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In A World of Hookups, What It’s Like To Find Love As An Asexual

The story of Malavika, a 45-year-old musician from Chennai, reveals why life isn’t a piece of cake for people who identify as asexual.

Adrija Bose | CNN-News18

Updated:February 13, 2018, 4:39 PM IST
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In A World of Hookups, What It’s Like To Find Love As An Asexual
The story of Malavika, a 45-year-old musician from Chennai, reveals why life isn’t a piece of cake for people who identify as asexual.
The first thing that appears on the website of Asexuality India is a picture of a cake. The bright pink cake with gems and chocolate wafers sprinkled on it isn’t an indication to show that life is a piece of cake for the asexual community. It sort of summaries their sexuality—“Welcome to Asexuality India…Where anything is better than sex, but we prefer CAKE!”

The story of Malavika*, a 45-year-old musician from Chennai, reveals why life isn’t a piece of cake for people who identify as asexual. Worse still, people who are in a relationship with someone who isn’t asexual and cannot quite accept their partner's identity.

Malavika only realized that she’s asexual in 2008. That was 12 years after her marriage. For years before that, she struggled to understand why she wouldn’t ever enjoy sex with her husband whom she dearly loves. “I was penetration repulsed,” she said.

Things weren’t easy. Her husband took her to many psychologists and several gynecologists to detect exactly what is ‘wrong’ with her. “He would often lose temper and became abusive,” Malavika recalls.

In 2006, when Malavika had wireless Internet at home, she started Googling “Sexless marriage”. And that is when, she discovered that there are people like her—across the world.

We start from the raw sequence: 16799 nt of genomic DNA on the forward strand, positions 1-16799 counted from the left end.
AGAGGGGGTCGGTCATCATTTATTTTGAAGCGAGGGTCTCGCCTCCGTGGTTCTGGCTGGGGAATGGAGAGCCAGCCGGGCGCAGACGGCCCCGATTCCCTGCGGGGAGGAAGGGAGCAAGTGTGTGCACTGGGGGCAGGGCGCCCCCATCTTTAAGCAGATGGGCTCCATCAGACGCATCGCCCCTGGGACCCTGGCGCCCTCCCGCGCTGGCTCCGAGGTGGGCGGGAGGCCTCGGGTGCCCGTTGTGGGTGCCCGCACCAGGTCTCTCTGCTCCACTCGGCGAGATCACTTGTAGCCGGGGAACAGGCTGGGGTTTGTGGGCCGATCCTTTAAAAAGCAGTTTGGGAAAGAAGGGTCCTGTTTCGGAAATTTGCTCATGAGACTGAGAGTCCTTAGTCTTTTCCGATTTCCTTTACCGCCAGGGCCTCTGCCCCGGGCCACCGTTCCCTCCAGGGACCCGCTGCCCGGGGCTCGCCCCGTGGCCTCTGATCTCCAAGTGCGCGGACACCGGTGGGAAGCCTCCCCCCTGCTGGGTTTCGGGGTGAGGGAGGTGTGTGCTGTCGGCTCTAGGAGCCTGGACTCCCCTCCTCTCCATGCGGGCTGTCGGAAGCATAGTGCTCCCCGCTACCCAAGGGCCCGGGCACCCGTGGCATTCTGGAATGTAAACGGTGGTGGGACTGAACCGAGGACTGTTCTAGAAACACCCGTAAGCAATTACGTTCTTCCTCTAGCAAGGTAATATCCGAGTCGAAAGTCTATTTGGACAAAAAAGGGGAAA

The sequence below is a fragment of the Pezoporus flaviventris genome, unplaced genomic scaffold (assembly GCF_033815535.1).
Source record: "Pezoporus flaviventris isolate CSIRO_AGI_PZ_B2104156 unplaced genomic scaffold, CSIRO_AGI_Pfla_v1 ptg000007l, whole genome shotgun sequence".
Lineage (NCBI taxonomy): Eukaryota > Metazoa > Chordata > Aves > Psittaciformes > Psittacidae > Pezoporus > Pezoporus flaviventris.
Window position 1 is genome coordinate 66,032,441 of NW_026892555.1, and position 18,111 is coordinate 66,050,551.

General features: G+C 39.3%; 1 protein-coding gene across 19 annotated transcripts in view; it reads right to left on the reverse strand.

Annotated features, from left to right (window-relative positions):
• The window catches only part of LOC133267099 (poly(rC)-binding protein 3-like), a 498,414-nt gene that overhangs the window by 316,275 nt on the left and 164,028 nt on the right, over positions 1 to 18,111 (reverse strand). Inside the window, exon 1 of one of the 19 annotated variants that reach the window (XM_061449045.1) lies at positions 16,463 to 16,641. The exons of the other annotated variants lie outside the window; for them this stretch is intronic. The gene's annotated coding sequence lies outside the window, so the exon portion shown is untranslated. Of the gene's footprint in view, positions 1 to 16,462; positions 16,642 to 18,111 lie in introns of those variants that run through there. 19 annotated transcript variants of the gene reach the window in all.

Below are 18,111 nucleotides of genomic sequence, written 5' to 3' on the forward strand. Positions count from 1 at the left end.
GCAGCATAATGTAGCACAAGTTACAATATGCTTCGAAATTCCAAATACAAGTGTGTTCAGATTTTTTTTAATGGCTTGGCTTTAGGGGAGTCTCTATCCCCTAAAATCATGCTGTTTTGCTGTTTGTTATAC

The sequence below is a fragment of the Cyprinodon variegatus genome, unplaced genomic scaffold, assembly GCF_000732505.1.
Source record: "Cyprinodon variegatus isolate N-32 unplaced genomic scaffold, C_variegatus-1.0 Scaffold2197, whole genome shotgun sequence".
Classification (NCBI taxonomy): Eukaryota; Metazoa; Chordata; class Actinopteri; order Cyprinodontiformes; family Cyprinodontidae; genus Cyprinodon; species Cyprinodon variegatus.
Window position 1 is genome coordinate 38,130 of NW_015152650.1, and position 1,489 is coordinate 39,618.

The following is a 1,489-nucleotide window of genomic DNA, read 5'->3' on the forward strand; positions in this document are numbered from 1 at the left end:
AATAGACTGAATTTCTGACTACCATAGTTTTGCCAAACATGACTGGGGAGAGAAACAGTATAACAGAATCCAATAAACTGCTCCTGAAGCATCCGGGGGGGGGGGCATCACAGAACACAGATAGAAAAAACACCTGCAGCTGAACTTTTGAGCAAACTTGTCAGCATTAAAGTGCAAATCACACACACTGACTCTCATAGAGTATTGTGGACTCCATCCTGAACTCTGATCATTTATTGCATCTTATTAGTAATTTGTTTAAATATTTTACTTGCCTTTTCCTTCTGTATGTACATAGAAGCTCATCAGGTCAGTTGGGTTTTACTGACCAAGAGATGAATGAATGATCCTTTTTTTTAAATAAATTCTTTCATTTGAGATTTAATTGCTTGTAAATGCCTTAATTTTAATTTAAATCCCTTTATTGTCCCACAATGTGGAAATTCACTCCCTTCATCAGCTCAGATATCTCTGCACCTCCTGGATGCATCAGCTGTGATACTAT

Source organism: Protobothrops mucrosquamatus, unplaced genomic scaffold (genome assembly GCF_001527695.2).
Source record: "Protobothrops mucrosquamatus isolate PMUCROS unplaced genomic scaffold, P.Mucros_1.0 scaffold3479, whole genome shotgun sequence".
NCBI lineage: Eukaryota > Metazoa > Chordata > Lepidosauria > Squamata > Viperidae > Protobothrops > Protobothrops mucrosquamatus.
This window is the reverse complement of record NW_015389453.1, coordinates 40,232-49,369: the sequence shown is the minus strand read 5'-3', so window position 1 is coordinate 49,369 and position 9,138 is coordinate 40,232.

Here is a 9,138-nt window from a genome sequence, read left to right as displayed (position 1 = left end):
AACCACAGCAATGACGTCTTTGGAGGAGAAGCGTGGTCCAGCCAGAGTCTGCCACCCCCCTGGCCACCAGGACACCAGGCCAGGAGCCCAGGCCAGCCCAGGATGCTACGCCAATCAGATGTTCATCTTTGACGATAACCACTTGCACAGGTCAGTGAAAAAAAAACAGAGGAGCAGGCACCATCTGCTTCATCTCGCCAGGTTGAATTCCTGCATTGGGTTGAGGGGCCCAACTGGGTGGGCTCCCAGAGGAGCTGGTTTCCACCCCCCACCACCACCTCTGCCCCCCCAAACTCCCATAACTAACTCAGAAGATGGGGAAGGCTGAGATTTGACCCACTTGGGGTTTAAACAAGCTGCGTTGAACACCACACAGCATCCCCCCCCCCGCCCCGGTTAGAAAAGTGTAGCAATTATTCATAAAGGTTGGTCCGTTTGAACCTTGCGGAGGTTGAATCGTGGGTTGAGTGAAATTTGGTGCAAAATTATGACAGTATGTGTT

Only three months ago, Merriam-Webster Dictionary discovered the word ‘asexual’ and defined it as “[people] not having or showing a particular sexual identity.” Meanwhile, in India, the community is growing by hundreds through Facebook communities, secret meets and WhatsApp groups.

“I am probably one of the oldest people in India who discovered that asexuality is real,” she said. With not much support from her closed ones, and very few people even understanding what asexuality means, Malavika found herself on a lonely road.

Years later, the 45-year-old is trying to make the road no so lonely for the young people who are gradually discovering that they don’t experience sexual attraction to any gender, or has very little interest in sexual activity, if at all. “It is not a sexual disability and often people confuse asexuality with celibacy (where a person abstains from sex). Celibacy is a choice, this isn’t. When you are asexual, you just don’t want to have sex,” she said. The musician is now counselling young people who identify as asexual to make them realize it’s not a disease, and they are not alone.

For the last two years, Raj Saxena has been encouraging people to come out and identify as asexual. When he organized the first meet in Delhi, only five people turned up. Two years later, a closed Facebook group ACE (asexual) Indians, where Raj is one of the moderators, has over 250 active members.

The 24 year old also had a hard time discovering that he is asexual. “I was a part of many LGBT groups. The one thing I knew was I get attracted to men. So I thought I am homosexual,” he said. But soon, he realized, there was something missing in the conversations that he would have in those groups. He left all the LGBT groups because he couldn’t seem to identify with the members there. Much later, Raj started identifying as Homoromantic Asexual-- an asexual who has romantic attraction towards the same sex and gender.